ARTICLE: Pakistan hopes to a make a potential saving of $ 2.7 billion or nearly 1% of 2019 GDP, as the Paris Club,...
ARTICLE: Pakistan hopes to a make a potential saving of $ 2.7 billion or nearly 1% of 2019 GDP, as the Paris Club, recognising Islamabad's eligibility to benefit from World Bank's Debt service suspension Initiative (DSSI) has decided to provide us a time-bound suspension of debt service due from 1st May to 31st December 2020.
Meanwhile, the World Bank is strengthening Pakistan's healthcare system while also mitigating the socioeconomic disruptions. For example, health workers will be trained to watch for and help prevent gender-based violence in households under quarantine. The Bank is also supporting a tele-school initiative to compensate for school closures due to the lockdown. As well,40,000 people whose movement will be restricted for up to 6 months will also receive food rations.
The WB has already helped Pakistan to expand its national safety net, the Benazir Income Support Program (BISP): 4.5 million existing beneficiaries received an increase in transfers, while 7.5 million new beneficiaries received a one-time transfer to help with Covid-19-related issues.
In April, the World Bank's Development Committee and the G20 Finance Ministers endorsed the DSSI in response to a call by the World Bank and the IMF to grant debt-service suspension to the poorest countries.
The main goal of the DSSI is to allow poor countries to concentrate their resources on fighting the pandemic and safeguarding the lives and livelihoods of millions of the most vulnerable people.
The scale and speed of the response of the DSSI is said to have been critical in helping countries mitigate the adverse impacts of the crisis and prioritize the human capital investments that can accelerate recovery.
The World Bank estimates that the coronavirus pandemic will push 71 million people into extreme poverty. Globally, the number of people facing acute food insecurity is also likely to double by the end of the year.
WB's latest estimates show that South Asia will likely experience its worst economic performance in the last 40 years. Growth is projected to contract by 2.7 percent in 2020.
When the pandemic first hit South Asia, the World Bank responded rapidly, rolling out $1.6 billion of emergency support by the beginning of April. Since then, WB's support has grown to more than $4.2 billion, and more than $1.9 billion of these funds have been disbursed already.
This support has helped governments buy vital protective equipment and medical supplies for frontline workers, provide learning to children, and deliver cash transfers and food to the most vulnerable.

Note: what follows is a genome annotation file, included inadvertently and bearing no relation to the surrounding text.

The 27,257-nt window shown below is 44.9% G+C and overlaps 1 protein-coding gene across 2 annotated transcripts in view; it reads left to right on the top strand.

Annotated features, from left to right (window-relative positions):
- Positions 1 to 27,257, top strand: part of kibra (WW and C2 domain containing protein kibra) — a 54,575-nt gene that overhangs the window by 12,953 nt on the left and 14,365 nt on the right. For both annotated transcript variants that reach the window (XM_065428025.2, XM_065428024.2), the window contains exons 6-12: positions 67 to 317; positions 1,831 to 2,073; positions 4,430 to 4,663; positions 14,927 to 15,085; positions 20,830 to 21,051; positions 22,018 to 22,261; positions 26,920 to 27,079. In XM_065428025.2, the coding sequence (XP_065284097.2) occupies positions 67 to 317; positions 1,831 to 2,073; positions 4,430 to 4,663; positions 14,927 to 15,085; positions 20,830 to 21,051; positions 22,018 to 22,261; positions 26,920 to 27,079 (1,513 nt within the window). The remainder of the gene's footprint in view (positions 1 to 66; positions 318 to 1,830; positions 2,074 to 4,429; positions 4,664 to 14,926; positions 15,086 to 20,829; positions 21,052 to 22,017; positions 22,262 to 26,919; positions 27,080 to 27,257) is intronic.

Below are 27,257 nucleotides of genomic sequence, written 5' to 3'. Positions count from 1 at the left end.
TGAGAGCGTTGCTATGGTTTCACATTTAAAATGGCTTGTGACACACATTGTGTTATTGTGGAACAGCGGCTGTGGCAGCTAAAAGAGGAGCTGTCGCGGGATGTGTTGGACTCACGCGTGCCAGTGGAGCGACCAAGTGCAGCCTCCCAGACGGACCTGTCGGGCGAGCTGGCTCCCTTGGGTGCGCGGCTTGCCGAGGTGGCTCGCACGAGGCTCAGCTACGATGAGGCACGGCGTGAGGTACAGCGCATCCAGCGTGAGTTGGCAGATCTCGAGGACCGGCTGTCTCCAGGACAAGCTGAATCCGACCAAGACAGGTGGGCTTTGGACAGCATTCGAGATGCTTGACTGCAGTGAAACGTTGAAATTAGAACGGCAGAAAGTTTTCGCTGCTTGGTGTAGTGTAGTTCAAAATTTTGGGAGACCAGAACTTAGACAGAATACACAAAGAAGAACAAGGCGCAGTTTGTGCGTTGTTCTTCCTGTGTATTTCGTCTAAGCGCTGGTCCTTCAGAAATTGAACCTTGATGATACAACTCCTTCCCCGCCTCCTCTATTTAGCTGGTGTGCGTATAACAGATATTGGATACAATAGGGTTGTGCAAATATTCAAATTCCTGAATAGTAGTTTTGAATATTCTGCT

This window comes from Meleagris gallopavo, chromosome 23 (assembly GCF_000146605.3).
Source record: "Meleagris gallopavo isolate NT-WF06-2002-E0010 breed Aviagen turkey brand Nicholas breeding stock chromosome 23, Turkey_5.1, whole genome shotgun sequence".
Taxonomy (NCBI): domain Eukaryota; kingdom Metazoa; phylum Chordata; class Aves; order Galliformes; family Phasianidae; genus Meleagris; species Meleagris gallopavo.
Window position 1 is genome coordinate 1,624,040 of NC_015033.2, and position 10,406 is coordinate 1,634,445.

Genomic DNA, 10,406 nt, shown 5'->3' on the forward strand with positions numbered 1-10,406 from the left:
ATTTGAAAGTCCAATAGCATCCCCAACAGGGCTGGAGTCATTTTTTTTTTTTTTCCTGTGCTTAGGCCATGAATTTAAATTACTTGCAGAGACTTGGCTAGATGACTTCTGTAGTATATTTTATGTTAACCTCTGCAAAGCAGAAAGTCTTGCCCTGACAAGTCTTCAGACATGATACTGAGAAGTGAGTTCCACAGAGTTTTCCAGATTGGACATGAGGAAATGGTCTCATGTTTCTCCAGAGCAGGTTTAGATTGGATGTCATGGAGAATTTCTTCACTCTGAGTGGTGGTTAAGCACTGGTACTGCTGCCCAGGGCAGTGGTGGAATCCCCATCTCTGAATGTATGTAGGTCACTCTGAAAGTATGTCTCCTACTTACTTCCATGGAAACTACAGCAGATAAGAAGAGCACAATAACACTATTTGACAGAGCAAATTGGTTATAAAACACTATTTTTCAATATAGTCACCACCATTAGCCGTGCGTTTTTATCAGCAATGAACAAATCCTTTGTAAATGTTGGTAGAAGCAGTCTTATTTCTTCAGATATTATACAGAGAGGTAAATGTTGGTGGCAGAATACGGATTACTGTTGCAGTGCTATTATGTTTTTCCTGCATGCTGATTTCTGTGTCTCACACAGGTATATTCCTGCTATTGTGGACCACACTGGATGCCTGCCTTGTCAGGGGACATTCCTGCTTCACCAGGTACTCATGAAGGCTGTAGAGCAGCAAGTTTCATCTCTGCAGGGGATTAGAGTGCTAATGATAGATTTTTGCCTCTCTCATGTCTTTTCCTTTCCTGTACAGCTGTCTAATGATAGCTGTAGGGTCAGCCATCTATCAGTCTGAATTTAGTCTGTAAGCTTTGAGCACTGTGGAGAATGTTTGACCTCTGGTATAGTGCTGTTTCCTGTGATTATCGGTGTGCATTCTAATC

Among world regions, South Asia may see the largest increase in the number of poor because of Covid-19. Low-income people, especially informal workers, are at great risk, as they lack access to health care and are more likely to have lost their jobs.
WB is aiming to provide additional funding of close to $2 billion in the coming days. This support will help South Asian governments revive economies, jump start businesses and jobs, and protect their people.
Already the International Monetary Fund has warned of a "crisis like no other." In its latest report, the IMF has forecast that global GDP will plunge by 4.9% in 2020, wiping out a staggering US$ 12 trillion in the next two years.
Governments in many developed countries have concluded that increasing public expenses, and therefore public debt levels, is preferable to the widespread destruction of productive capacity during the epidemic.
A study by the Institute of International Finance revealed that as a co6seque6ce global debt across all sectors jumped by more than $10 trillion in 2019 to $255 trillion, or "322% of GDP."Worldwide liabilities are now 40 percentage points, or $87 trillion higher than at the start of the Financial Crisis.
The IMF has predicted that China will be the only economy to grow this year by a modest 1%. GDP in the United States could shrink by 8%, while the euro-zone faces a 10% drop.
Italy and Spain could suffer 12.8% contractions, France 12.5% and Germany 7.8%. The United Kingdom's GDP is also projected to shrivel by 10.2%, while Japan's economy could contract by 5.8%.
Meanwhile, US dollar could fall 35% against other currencies in the next three years. A debt epidemic and an anemic dollar would certainly push the global economy back into intensive care.
The Covid-19 pandemic has been a wake-up call, underscoring the importance of investing in resilient health systems that can detect, identify, treat, and halt transmission. It highlights the critical need to invest in better preparedness.
According to WB experts, the Universal Health Care (UHC) movement has focused on ensuring that health services are accessible and affordable for all. However, achieving UHC also depends on disease prevention, health promotion and emergency preparedness. These experts have identified the following key areas where joint action can be taken: